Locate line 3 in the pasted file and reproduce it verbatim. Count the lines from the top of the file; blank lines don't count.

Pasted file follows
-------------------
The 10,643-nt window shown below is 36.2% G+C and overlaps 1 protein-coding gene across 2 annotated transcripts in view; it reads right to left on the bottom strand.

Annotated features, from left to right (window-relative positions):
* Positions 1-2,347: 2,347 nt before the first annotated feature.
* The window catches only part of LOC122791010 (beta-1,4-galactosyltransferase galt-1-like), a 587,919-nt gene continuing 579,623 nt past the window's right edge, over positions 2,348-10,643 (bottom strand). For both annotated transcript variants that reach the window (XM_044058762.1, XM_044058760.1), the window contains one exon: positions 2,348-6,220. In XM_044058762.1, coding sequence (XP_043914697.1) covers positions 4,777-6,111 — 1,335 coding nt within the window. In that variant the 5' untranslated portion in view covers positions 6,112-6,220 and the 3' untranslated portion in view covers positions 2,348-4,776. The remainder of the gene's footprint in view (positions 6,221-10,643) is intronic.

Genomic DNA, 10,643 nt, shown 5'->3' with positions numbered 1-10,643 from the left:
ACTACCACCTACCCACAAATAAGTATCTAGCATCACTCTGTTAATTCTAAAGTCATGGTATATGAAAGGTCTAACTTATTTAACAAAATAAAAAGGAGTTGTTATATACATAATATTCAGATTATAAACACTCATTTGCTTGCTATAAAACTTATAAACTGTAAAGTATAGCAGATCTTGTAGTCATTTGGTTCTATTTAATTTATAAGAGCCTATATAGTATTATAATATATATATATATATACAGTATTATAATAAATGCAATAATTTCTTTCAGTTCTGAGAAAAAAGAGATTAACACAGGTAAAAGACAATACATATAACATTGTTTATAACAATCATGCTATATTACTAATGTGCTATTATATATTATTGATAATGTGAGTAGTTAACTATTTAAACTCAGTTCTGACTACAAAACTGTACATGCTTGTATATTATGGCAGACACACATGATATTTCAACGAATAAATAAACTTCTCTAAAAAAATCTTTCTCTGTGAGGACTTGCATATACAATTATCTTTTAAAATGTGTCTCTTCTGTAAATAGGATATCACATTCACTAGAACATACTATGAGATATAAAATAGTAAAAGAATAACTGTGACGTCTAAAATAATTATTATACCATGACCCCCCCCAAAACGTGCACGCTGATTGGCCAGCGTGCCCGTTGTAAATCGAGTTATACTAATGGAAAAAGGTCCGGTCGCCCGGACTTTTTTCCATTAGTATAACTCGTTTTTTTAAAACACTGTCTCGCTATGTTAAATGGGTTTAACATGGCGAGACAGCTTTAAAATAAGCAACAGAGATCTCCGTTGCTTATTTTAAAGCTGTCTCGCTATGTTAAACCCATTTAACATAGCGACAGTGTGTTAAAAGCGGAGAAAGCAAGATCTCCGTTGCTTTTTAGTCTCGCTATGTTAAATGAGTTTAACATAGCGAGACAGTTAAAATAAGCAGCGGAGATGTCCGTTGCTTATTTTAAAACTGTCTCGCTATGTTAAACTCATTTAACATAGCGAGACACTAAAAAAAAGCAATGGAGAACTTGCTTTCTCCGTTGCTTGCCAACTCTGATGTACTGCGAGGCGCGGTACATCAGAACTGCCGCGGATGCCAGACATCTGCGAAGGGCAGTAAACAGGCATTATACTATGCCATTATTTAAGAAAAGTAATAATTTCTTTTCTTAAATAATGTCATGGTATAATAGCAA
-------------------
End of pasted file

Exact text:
* Positions 1-2,347: 2,347 nt before the first annotated feature.